His anger was palpable, desperate even, as he slammed Democrats for blocking $40 million in borrowing for property tax refunds -- a move Mangano said would precipitate a county budget crisis.
But wait a minute.
Isn't Nassau, which is under a state control board, already in crisis?
Mangano acknowledged Friday that wolves are at the door, waiting for a signal to take a bite into county bank accounts to satisfy property tax refunds Nassau has yet to pay.
The last time that happened was under former County Executive Thomas Gulotta's administration. Then, as now, property owners due refunds, plus interest, from tax assessment appeals went to court to squeeze funds out of the cash-starved county.
Back then, a judge let them attach the refunds to a county account. Now, there's a case pending with other property owners hoping a judge will do the same.
The Democrats' refusals to give Republicans a supermajority to approve borrowing "threaten our bank accounts, threaten our bond rating," Mangano fumed.
But there are other threats, too.
A county staffing analysis released by the legislature's independent office of budget review a few hours after Mangano's news conference indicated that -- absent further cuts or additional revenue -- Nassau County could run out of cash beginning midsummer to fund salaries in multiple departments.
And then there's another money grab: A proposed change in local law that would redirect red-light camera revenue from contract social service agencies to the county's operating fund.
Mangano and Legis. Peter Schmitt (R-Massapequa), the legislature's majority leader, said they didn't want to redirect the money, but would have no choice if Democrats block borrowing.
Legis. Kevan Abrahams (D-Hempstead) repeated Friday that Democrats will not give in -- until Mangano agrees to a "fairer" redistricting process, which, presumably, would keep Democrats from losing seats.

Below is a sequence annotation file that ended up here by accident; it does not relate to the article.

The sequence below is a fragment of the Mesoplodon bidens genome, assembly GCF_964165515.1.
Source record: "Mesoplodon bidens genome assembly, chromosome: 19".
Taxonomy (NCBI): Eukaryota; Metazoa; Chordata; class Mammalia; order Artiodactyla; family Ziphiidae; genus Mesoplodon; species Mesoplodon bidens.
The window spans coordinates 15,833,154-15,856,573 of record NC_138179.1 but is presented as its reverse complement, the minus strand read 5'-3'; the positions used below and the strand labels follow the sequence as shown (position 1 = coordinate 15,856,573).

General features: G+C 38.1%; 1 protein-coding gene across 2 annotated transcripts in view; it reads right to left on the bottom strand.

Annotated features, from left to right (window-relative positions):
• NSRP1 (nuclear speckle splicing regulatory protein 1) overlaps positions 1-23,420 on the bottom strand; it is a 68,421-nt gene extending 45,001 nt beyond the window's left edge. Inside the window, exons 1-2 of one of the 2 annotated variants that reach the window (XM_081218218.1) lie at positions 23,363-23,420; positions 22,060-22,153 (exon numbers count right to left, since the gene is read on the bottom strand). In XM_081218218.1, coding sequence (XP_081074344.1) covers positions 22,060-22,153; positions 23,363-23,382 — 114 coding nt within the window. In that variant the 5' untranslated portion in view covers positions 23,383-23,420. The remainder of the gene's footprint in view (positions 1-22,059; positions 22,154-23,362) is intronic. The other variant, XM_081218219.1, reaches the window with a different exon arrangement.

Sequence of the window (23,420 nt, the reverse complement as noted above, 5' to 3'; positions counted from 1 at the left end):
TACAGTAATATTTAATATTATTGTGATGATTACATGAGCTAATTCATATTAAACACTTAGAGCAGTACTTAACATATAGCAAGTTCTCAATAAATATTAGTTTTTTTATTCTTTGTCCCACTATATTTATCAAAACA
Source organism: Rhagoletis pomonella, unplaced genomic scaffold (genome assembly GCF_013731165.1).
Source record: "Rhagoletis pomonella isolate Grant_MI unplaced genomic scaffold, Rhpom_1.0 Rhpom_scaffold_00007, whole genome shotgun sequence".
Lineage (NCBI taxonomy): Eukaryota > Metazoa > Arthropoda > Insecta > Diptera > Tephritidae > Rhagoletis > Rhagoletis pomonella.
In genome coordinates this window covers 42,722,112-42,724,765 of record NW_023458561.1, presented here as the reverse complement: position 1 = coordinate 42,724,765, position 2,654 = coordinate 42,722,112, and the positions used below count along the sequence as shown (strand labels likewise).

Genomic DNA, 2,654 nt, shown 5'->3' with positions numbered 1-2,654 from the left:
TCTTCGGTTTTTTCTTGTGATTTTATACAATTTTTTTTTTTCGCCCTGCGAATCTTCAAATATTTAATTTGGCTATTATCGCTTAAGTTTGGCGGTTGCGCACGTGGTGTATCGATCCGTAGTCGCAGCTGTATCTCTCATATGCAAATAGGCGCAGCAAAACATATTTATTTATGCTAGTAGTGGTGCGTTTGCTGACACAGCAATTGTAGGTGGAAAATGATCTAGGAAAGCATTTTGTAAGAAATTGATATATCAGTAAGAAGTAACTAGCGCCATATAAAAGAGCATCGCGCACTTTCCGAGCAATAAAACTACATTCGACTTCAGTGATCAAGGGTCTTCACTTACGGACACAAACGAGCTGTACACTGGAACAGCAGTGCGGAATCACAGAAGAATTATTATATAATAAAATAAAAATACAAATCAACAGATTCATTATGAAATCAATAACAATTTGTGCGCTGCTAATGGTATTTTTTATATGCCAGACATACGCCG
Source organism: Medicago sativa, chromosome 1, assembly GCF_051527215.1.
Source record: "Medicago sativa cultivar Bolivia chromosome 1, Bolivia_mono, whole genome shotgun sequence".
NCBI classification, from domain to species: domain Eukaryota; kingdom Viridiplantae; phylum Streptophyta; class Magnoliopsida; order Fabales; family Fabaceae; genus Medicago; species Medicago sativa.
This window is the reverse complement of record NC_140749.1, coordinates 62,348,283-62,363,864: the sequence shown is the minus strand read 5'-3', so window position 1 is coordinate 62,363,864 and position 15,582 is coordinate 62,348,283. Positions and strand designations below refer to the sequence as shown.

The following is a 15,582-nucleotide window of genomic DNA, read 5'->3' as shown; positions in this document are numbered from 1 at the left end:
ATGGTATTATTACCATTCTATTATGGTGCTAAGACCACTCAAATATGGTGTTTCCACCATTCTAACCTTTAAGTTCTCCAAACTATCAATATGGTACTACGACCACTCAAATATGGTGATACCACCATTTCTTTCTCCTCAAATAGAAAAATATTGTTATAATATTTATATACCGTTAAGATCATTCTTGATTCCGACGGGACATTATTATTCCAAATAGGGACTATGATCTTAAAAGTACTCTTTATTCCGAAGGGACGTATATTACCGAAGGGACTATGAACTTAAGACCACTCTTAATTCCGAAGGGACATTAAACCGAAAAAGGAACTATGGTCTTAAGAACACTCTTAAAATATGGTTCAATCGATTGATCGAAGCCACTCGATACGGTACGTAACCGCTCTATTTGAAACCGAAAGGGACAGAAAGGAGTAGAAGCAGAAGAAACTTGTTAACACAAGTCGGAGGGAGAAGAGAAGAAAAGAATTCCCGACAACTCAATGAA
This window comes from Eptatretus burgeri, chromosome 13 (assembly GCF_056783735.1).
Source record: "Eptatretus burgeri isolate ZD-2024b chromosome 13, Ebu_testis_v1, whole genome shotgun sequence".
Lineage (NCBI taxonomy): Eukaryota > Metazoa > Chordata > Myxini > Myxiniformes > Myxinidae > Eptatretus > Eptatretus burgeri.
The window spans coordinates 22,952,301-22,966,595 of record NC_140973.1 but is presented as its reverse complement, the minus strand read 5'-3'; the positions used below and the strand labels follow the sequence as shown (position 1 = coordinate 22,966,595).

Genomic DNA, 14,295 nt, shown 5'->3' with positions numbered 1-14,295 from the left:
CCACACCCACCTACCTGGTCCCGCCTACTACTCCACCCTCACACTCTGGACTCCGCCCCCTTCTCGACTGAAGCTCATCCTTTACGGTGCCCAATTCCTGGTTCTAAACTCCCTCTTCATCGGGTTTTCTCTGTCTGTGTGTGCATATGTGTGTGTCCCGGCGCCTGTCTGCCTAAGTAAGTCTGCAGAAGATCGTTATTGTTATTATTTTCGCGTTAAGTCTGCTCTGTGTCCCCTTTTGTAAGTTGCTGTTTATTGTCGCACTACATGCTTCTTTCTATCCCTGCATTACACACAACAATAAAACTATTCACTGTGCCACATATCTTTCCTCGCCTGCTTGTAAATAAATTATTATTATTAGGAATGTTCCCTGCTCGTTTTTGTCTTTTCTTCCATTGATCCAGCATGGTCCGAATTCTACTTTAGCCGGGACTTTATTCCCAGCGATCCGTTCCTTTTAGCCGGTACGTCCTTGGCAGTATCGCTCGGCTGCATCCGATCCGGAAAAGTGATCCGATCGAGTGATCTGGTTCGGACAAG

Democrats also oppose the proposed $40-million borrowing because, Abrahams said, there are unused budget monies that could satisfy the county's debt to property tax owners.
"The county executive wants to borrow money to free up other money in the budget to help close a budget gap in 2011 and to help in 2012," said Abrahams. "He's going to have to find a way to do that on his own," he said.
Mangano disagrees: "We don't have any money hiding under mattresses," he said.
The county has plentiful options for balancing the budget by year's end, a Mangano spokesman, Brian Nevin, would add later.
It's likely that Mangano won't get help from where he wants it most, the county's unions. They're readying for battle over proposed legislation to cut $40 million in expenses by unilaterally changing contract terms by imposing furloughs and cutting or eliminating Nassau's contributions to employee benefits, among other measures.
And then there's potentially the biggest obstacle of all:
The Nassau Interim Finance Authority, the state control board, which has demanded that Nassau show $150 million in personnel savings before it will allow significant borrowing.
"The board members of NIFA who said that we wouldn't approve borrowing if the county didn't get to the requisite savings weren't kidding," one member, Christopher Wright, told Newsday.
Nevin said the county would have those savings by year's end. Will that satisfy NIFA because the county probably will have to borrow long before then? The board is slated to meet next week. Stay tuned.